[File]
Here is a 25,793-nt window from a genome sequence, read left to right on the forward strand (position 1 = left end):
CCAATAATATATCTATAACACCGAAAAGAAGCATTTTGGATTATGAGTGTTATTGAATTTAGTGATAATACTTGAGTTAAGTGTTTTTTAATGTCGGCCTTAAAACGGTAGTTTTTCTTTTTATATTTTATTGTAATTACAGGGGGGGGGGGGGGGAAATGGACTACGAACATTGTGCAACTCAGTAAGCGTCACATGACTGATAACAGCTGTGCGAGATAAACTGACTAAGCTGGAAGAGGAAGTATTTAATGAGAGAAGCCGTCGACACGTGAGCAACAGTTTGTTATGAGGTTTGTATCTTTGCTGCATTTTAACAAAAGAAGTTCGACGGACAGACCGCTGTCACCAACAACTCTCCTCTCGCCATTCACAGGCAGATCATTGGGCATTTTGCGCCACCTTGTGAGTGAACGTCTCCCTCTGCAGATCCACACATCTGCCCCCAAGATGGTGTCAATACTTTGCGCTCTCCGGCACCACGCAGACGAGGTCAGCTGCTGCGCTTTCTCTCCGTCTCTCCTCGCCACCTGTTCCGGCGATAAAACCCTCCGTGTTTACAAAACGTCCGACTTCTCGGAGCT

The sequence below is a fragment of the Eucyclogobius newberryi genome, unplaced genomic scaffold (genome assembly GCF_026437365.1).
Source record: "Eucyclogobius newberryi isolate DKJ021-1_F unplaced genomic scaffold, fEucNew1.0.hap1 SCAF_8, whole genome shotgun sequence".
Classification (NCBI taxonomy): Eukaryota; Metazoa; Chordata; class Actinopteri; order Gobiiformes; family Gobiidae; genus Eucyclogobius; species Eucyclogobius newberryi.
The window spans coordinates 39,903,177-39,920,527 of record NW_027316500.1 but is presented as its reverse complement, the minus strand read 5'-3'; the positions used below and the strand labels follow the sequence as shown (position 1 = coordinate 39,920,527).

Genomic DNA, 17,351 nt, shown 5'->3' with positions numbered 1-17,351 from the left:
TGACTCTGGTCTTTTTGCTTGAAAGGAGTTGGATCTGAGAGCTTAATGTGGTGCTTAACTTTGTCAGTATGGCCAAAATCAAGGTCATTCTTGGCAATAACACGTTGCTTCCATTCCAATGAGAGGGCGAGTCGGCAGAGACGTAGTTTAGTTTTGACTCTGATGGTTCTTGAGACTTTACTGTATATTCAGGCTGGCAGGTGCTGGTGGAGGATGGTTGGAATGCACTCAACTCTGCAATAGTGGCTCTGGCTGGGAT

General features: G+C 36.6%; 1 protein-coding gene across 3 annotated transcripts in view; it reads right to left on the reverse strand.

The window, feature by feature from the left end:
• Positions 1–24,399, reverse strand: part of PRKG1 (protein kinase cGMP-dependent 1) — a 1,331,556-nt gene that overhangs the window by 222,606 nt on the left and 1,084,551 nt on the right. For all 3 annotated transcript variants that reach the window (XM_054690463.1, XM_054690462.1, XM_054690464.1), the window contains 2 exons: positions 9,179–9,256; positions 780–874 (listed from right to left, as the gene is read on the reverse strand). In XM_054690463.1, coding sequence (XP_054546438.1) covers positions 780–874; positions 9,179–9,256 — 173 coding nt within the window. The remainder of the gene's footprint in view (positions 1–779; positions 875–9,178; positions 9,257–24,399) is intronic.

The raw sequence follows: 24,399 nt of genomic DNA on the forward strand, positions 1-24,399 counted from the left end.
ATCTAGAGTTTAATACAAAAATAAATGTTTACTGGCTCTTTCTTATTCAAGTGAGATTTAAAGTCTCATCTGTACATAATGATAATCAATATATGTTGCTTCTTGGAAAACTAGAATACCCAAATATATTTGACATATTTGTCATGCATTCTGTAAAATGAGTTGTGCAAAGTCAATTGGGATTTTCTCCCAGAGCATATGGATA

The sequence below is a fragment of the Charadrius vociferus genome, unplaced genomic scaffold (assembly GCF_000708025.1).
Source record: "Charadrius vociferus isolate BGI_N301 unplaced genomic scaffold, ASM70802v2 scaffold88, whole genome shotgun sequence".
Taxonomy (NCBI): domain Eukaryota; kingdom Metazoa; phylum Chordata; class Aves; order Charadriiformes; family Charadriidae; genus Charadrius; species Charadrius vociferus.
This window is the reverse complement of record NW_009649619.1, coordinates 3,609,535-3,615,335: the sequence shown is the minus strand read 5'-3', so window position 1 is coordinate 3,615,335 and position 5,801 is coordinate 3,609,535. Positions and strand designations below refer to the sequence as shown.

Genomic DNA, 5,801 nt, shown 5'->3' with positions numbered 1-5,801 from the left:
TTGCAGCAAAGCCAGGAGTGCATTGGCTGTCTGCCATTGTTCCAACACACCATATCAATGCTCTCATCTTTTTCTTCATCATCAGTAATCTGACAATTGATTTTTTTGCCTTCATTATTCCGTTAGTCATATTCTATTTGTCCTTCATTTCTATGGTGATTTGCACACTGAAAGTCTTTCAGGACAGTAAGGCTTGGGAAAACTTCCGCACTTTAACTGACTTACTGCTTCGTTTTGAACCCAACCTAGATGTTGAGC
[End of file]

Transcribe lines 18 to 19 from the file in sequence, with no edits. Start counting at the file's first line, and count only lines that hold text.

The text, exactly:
Genomic DNA, 5,801 nt, shown 5'->3' with positions numbered 1-5,801 from the left:
TTGCAGCAAAGCCAGGAGTGCATTGGCTGTCTGCCATTGTTCCAACACACCATATCAATGCTCTCATCTTTTTCTTCATCATCAGTAATCTGACAATTGATTTTTTTGCCTTCATTATTCCGTTAGTCATATTCTATTTGTCCTTCATTTCTATGGTGATTTGCACACTGAAAGTCTTTCAGGACAGTAAGGCTTGGGAAAACTTCCGCACTTTAACTGACTTACTGCTTCGTTTTGAACCCAACCTAGATGTTGAGC